The following column is the opinion and analysis of the writer.
I’ve covered public education and children’s issues for more than two decades at the Star, writing for the news pages and in the Opinion department.
I’ve witnessed thousands of hours of meetings: school boards, task forces, “blue ribbon” panels, PTO meetings, bond committees, student walkouts, salary discussions, the Arizona Board of Regents, parent cooking groups, teacher rallies, student election forums, the Pima Community College Governing Board, transportation committees, bus driver gatherings, teacher orientations, coffee klatches of concerned parents, business leaders or taxpayers, and public hearings.
That’s a lot of watching other people do things, and then reporting on the process and results of the discussions and decisions. I have never understood fully how difficult it is to get a community effort organized and off the ground.
Welcome to The Preschool Promise.
The Preschool Promise is a growing coalition of Pima County folks (myself included) and organizations dedicated to doing everything possible to make affordable, high-quality preschool accessible to every child.
The effort to help low-income families send their kids to high-quality preschool has been building for years. And yes, in 2017 voters turned down a sales-tax initiative that would have applied only in the city of Tucson.
It’s time to let that election go. Voters rejected that specific initiative, not the goal. I can say that because I heard opponents say it again and again: We support high-quality early childhood education, but not that plan.
Let’s build on what we agree on: Research tells us definitively that children who attend a high-quality preschool do better over the course of their lives educationally, economically and socially. Enrolling children in solid preschool programs helps parents go back to work.
The Preschool Promise is a framework, a community effort by people who see the huge payoff that an investment in high-quality preschool could make for low-income families, for neighborhoods and our overall economic development.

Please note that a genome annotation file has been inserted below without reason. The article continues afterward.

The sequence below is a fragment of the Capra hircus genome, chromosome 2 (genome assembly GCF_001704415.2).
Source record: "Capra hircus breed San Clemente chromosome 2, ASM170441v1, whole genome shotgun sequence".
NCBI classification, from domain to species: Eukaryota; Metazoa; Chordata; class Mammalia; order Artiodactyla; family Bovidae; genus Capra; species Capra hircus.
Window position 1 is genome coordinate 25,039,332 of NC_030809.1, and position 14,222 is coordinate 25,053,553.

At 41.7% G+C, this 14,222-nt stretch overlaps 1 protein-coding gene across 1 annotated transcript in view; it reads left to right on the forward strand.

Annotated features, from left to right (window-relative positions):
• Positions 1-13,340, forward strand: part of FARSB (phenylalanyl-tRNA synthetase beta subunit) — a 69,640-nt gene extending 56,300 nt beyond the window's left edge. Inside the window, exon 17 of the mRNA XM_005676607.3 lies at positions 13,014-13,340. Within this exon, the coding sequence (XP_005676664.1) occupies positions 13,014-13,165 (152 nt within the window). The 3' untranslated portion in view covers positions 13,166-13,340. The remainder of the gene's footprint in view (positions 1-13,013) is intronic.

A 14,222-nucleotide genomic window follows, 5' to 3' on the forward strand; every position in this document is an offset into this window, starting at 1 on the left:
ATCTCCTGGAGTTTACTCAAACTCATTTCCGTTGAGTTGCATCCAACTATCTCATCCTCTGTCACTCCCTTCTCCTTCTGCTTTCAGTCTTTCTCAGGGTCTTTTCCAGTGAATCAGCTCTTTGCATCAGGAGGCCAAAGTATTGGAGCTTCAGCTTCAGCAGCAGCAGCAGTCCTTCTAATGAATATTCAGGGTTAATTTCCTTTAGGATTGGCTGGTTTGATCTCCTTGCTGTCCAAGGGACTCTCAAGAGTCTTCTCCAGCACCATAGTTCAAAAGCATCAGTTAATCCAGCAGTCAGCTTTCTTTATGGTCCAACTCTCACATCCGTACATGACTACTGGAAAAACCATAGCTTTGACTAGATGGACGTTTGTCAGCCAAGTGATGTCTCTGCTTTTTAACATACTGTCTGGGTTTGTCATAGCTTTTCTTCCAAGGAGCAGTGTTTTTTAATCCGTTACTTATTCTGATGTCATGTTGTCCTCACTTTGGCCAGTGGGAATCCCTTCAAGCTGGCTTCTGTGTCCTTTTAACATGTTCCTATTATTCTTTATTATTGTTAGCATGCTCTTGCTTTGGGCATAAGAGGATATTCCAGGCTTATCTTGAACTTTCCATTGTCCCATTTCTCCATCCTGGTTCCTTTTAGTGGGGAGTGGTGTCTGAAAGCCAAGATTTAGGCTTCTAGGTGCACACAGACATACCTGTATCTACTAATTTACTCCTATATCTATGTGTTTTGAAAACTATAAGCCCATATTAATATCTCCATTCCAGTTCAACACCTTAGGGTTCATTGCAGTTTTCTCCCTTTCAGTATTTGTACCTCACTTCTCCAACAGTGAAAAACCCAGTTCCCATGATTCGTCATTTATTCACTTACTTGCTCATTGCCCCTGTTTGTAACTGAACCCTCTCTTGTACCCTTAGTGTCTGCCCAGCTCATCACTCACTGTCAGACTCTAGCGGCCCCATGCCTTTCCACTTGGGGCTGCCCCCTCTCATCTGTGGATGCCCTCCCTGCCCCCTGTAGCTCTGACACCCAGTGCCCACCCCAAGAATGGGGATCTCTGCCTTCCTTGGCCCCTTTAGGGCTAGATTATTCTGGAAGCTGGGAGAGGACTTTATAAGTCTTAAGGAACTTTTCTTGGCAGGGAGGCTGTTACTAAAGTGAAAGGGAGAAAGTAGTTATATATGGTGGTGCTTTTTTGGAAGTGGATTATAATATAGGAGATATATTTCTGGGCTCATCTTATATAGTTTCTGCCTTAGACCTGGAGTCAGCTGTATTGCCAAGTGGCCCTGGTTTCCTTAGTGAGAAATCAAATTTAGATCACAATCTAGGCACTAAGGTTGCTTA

The core group includes people on opposite sides in that 2017 election, along with nonprofit organizations, education and community advocates, parents, representatives of governmental agencies and more.
Please, join the coalition and learn more at www.thepreschoolpromise.org
We’ve been meeting regularly for months, talking about what we would like to see as the end result, how we get there, what it would mean for children and families, who would be able to make something happen, and what are the arguments against this particular approach or th other one.
It’s been fascinating to watch a common goal shape conversations among people who haven’t always seen eye-to-eye, and who come at the same passion from different perspectives. The existing system of early childhood education has many moving parts — funding sources, elected and appointed office holders, specific limitations, state and federal programs, school districts, licensing requirements.
And that’s before a child ever steps into a classroom.
Figuring out what is possible, and what is probable in our political climate, is its own challenge. Making high-quality preschool a viable option for more Pima County families is a complicated endeavor, but we can learn from other communities’ experiences how to do it.
We don’t have all the answers yet, including a specific funding source(s) or how many families would initially qualify for assistance, and that’s OK. I’ve learned from reporting on what Cincinnati and North Carolina did to create and expand their own early childhood education programs that building the community will and energy for affordable high-quality preschool is part and parcel of finding the money to make it a reality.
Please join The Preschool Promise. We have work to do.
Sarah Garrecht Gassen is the Star’s Opinion Editor. Email her at email@example.com